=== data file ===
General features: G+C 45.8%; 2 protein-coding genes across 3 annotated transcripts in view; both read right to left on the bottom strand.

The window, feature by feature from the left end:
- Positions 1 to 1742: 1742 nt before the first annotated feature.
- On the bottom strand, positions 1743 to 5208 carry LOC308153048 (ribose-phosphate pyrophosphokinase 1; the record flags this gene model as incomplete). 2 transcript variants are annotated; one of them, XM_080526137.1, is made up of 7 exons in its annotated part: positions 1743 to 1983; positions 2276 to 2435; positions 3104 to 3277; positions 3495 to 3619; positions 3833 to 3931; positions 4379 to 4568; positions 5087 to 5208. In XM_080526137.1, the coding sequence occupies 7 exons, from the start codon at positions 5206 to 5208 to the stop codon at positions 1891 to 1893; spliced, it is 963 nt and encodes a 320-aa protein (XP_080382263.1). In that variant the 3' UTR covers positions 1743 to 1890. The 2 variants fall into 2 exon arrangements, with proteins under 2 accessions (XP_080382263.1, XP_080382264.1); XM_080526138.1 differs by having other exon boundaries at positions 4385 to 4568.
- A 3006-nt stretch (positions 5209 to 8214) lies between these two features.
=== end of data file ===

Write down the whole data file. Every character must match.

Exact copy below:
General features: G+C 45.8%; 2 protein-coding genes across 3 annotated transcripts in view; both read right to left on the bottom strand.

The window, feature by feature from the left end:
- Positions 1 to 1742: 1742 nt before the first annotated feature.
- On the bottom strand, positions 1743 to 5208 carry LOC308153048 (ribose-phosphate pyrophosphokinase 1; the record flags this gene model as incomplete). 2 transcript variants are annotated; one of them, XM_080526137.1, is made up of 7 exons in its annotated part: positions 1743 to 1983; positions 2276 to 2435; positions 3104 to 3277; positions 3495 to 3619; positions 3833 to 3931; positions 4379 to 4568; positions 5087 to 5208. In XM_080526137.1, the coding sequence occupies 7 exons, from the start codon at positions 5206 to 5208 to the stop codon at positions 1891 to 1893; spliced, it is 963 nt and encodes a 320-aa protein (XP_080382263.1). In that variant the 3' UTR covers positions 1743 to 1890. The 2 variants fall into 2 exon arrangements, with proteins under 2 accessions (XP_080382263.1, XP_080382264.1); XM_080526138.1 differs by having other exon boundaries at positions 4385 to 4568.
- A 3006-nt stretch (positions 5209 to 8214) lies between these two features.